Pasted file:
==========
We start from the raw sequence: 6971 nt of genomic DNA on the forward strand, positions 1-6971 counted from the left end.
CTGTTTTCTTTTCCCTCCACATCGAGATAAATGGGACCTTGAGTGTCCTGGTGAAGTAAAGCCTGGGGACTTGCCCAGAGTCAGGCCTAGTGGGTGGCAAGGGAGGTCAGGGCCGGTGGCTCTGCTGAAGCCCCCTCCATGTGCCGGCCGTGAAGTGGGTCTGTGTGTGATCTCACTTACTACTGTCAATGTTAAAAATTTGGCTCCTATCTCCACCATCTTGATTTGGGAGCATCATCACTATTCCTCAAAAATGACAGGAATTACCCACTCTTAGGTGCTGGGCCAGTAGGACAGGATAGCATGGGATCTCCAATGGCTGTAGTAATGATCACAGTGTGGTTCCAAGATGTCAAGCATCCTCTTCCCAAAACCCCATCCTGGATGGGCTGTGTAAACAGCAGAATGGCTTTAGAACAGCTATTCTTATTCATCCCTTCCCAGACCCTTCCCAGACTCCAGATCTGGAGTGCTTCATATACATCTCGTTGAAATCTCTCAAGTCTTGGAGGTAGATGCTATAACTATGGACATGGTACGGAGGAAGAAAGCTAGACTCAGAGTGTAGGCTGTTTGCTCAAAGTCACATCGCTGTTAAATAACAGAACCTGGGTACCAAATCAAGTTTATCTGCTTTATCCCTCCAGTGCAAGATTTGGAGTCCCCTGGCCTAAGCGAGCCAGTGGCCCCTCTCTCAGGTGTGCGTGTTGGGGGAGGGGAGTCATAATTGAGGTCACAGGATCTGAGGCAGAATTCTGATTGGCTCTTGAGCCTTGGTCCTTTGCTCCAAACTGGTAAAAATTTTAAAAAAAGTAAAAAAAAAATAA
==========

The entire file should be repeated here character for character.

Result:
We start from the raw sequence: 6971 nt of genomic DNA on the forward strand, positions 1-6971 counted from the left end.
CTGTTTTCTTTTCCCTCCACATCGAGATAAATGGGACCTTGAGTGTCCTGGTGAAGTAAAGCCTGGGGACTTGCCCAGAGTCAGGCCTAGTGGGTGGCAAGGGAGGTCAGGGCCGGTGGCTCTGCTGAAGCCCCCTCCATGTGCCGGCCGTGAAGTGGGTCTGTGTGTGATCTCACTTACTACTGTCAATGTTAAAAATTTGGCTCCTATCTCCACCATCTTGATTTGGGAGCATCATCACTATTCCTCAAAAATGACAGGAATTACCCACTCTTAGGTGCTGGGCCAGTAGGACAGGATAGCATGGGATCTCCAATGGCTGTAGTAATGATCACAGTGTGGTTCCAAGATGTCAAGCATCCTCTTCCCAAAACCCCATCCTGGATGGGCTGTGTAAACAGCAGAATGGCTTTAGAACAGCTATTCTTATTCATCCCTTCCCAGACCCTTCCCAGACTCCAGATCTGGAGTGCTTCATATACATCTCGTTGAAATCTCTCAAGTCTTGGAGGTAGATGCTATAACTATGGACATGGTACGGAGGAAGAAAGCTAGACTCAGAGTGTAGGCTGTTTGCTCAAAGTCACATCGCTGTTAAATAACAGAACCTGGGTACCAAATCAAGTTTATCTGCTTTATCCCTCCAGTGCAAGATTTGGAGTCCCCTGGCCTAAGCGAGCCAGTGGCCCCTCTCTCAGGTGTGCGTGTTGGGGGAGGGGAGTCATAATTGAGGTCACAGGATCTGAGGCAGAATTCTGATTGGCTCTTGAGCCTTGGTCCTTTGCTCCAAACTGGTAAAAATTTTAAAAAAAGTAAAAAAAAAATAA